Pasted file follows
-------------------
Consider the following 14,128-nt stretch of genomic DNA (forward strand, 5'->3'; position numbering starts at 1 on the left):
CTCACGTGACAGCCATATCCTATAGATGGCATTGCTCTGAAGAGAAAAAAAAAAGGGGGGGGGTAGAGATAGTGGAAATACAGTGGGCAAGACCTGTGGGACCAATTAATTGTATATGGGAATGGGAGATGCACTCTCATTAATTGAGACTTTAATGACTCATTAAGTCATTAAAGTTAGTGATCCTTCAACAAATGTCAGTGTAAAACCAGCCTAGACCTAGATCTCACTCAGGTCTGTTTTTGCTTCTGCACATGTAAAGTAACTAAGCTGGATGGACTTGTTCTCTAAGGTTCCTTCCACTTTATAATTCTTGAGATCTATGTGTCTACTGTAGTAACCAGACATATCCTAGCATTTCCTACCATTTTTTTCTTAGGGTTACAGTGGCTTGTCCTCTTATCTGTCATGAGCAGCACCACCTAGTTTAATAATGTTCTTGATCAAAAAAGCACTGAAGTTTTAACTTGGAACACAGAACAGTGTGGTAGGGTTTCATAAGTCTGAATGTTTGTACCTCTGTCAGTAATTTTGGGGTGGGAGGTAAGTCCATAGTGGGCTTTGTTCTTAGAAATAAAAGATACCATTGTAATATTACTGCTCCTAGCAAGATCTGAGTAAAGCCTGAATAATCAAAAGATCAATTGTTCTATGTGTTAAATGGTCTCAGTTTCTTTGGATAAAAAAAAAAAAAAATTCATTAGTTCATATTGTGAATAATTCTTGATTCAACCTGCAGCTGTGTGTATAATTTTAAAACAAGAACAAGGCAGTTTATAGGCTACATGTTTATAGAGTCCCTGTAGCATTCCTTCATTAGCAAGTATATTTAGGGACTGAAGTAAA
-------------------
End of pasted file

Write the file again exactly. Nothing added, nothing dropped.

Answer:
Consider the following 14,128-nt stretch of genomic DNA (forward strand, 5'->3'; position numbering starts at 1 on the left):
CTCACGTGACAGCCATATCCTATAGATGGCATTGCTCTGAAGAGAAAAAAAAAAGGGGGGGGGTAGAGATAGTGGAAATACAGTGGGCAAGACCTGTGGGACCAATTAATTGTATATGGGAATGGGAGATGCACTCTCATTAATTGAGACTTTAATGACTCATTAAGTCATTAAAGTTAGTGATCCTTCAACAAATGTCAGTGTAAAACCAGCCTAGACCTAGATCTCACTCAGGTCTGTTTTTGCTTCTGCACATGTAAAGTAACTAAGCTGGATGGACTTGTTCTCTAAGGTTCCTTCCACTTTATAATTCTTGAGATCTATGTGTCTACTGTAGTAACCAGACATATCCTAGCATTTCCTACCATTTTTTTCTTAGGGTTACAGTGGCTTGTCCTCTTATCTGTCATGAGCAGCACCACCTAGTTTAATAATGTTCTTGATCAAAAAAGCACTGAAGTTTTAACTTGGAACACAGAACAGTGTGGTAGGGTTTCATAAGTCTGAATGTTTGTACCTCTGTCAGTAATTTTGGGGTGGGAGGTAAGTCCATAGTGGGCTTTGTTCTTAGAAATAAAAGATACCATTGTAATATTACTGCTCCTAGCAAGATCTGAGTAAAGCCTGAATAATCAAAAGATCAATTGTTCTATGTGTTAAATGGTCTCAGTTTCTTTGGATAAAAAAAAAAAAAAATTCATTAGTTCATATTGTGAATAATTCTTGATTCAACCTGCAGCTGTGTGTATAATTTTAAAACAAGAACAAGGCAGTTTATAGGCTACATGTTTATAGAGTCCCTGTAGCATTCCTTCATTAGCAAGTATATTTAGGGACTGAAGTAAA